Not all of us have had ideal parents, and sometimes long after we’re out of their sphere of influence, the damage they’ve done remains. I certainly fall into the category of someone who still is affected by what happened in her childhood, and the damage was enough that I worried that I’d do the same to my daughter.
I know a lot of people with troubled childhoods worry that they are going to do the same to their children. I remember right after I gave up my daughter for adoption as a teenager, one of my good friends said matter-of-factly, “Well, it was probably for the best because you were abused and you would have abused your daughter, too.” I ended that friendship immediately — in fact, I turned on my heel, walked out of her house without a word, and never saw her again — but those words stayed with me for decades.
Recently, though, I had an important realization. I’m not going to do that. My younger daughter is 10 years old, and if I were going to destroy her self-esteem, I would have done it already. I’d been waiting for a moment when my cruelty switch was going to flip to on, and it’s not going to happen because I broke that pattern. This was honestly one of the best moments I’ve ever had in my life. All those cliches about something weighing down on you turned out to be true: I feel lighter.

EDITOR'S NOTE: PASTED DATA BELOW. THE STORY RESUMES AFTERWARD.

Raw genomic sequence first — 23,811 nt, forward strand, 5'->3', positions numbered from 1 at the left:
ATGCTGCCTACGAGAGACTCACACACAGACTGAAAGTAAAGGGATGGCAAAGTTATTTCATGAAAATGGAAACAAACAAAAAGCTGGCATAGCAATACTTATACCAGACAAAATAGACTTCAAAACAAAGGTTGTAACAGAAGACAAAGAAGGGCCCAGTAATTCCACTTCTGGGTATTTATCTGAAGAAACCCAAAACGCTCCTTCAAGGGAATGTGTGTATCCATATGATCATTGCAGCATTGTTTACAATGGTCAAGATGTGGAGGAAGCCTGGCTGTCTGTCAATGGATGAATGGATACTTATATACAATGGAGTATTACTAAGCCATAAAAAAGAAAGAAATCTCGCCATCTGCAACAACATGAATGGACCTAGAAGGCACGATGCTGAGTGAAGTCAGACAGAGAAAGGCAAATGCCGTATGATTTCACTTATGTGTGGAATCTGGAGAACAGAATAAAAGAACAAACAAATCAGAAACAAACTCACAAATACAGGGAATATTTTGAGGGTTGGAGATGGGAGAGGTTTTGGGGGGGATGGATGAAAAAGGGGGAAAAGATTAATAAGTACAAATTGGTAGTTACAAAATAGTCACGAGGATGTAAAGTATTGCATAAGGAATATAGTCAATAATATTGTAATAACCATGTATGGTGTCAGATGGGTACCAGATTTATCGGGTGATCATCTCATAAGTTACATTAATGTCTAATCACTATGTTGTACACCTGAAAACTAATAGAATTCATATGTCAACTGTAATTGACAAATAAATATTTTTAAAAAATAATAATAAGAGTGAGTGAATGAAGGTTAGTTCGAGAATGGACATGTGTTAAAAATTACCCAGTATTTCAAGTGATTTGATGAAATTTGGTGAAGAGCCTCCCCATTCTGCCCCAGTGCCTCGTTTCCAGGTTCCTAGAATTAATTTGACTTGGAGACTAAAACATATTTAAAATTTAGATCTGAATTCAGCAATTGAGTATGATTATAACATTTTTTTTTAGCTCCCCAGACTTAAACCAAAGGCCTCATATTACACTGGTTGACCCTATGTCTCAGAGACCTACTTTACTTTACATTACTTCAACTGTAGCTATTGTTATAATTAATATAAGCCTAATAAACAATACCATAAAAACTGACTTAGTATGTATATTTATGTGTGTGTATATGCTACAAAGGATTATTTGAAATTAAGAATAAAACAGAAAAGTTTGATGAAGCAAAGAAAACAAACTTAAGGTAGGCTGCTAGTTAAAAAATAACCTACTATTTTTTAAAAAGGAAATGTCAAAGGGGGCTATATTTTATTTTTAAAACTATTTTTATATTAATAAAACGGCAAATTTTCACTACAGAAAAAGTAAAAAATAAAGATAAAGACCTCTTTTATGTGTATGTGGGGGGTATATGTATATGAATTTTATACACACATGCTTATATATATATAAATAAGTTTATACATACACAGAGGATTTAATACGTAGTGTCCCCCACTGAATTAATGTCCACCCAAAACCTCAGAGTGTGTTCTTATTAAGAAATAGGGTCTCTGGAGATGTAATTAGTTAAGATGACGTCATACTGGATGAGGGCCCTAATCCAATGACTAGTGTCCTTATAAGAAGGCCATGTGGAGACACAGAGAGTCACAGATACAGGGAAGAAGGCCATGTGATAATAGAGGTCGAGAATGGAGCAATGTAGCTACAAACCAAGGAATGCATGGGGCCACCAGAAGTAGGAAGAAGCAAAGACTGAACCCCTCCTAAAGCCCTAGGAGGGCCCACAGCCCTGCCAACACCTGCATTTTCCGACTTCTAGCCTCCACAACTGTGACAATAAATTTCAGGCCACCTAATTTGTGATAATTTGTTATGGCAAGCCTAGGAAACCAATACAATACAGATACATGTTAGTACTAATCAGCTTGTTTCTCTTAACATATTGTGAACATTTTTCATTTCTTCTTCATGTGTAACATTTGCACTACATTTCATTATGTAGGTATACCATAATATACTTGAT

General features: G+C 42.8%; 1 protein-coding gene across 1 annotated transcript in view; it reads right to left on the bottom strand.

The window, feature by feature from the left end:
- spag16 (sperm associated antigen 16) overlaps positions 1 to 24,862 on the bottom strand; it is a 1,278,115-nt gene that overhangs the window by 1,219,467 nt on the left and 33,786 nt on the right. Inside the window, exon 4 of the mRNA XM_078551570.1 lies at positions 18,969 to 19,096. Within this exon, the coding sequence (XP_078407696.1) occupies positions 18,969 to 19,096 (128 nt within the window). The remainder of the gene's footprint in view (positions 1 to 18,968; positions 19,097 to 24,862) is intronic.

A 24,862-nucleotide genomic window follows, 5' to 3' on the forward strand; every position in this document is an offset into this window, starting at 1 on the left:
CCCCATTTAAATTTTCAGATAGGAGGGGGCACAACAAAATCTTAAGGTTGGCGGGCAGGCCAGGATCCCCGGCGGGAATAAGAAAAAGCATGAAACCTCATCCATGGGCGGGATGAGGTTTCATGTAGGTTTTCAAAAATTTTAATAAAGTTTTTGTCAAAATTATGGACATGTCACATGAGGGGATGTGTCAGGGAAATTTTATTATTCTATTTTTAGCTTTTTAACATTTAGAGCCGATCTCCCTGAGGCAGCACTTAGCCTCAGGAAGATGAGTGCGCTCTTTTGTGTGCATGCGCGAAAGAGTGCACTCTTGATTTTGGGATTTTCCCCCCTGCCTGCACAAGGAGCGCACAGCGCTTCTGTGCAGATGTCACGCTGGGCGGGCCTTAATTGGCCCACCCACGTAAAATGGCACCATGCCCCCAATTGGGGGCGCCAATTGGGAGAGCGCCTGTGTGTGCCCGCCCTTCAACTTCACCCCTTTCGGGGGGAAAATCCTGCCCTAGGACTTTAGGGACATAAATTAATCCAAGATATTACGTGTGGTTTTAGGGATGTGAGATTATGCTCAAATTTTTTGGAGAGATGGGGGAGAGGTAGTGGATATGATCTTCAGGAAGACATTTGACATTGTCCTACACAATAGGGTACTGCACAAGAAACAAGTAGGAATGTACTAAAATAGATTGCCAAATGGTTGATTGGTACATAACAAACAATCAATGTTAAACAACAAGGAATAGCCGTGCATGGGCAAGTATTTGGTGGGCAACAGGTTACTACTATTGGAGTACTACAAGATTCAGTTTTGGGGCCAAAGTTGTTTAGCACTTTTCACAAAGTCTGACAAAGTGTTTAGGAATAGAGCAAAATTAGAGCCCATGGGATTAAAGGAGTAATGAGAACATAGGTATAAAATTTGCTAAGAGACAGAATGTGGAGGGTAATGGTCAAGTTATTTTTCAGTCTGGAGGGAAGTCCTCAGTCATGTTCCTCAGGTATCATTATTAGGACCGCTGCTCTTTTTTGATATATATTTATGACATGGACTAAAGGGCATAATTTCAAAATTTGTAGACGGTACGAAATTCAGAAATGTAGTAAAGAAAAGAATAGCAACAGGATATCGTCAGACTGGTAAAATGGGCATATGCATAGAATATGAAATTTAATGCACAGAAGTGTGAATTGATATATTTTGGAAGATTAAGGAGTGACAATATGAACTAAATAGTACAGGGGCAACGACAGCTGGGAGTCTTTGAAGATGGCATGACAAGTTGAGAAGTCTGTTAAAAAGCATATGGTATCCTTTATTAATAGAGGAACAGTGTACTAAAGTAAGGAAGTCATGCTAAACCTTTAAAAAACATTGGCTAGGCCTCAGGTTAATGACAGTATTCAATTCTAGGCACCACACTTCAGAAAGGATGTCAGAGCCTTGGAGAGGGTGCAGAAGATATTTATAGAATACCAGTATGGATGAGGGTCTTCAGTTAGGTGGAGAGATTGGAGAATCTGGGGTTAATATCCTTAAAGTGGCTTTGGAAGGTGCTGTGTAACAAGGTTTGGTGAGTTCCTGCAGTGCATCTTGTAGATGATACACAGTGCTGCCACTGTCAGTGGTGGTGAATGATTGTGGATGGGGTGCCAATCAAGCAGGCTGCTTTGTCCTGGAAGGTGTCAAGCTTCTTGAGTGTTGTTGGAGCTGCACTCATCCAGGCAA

My “friend” was wrong. My awareness that the way I was parented wasn’t normal, coupled with hard work with a good therapist, helped me to realize I didn’t have to repeat any patterns. I had a choice, and that choice was to be a different parent than the ones I had. My past might still have power over me in some areas, but it wasn’t inevitable that I repeat it.
I know there are other people who live with the fear that they’ll do what their parents did. I’m living proof that this doesn’t have to happen.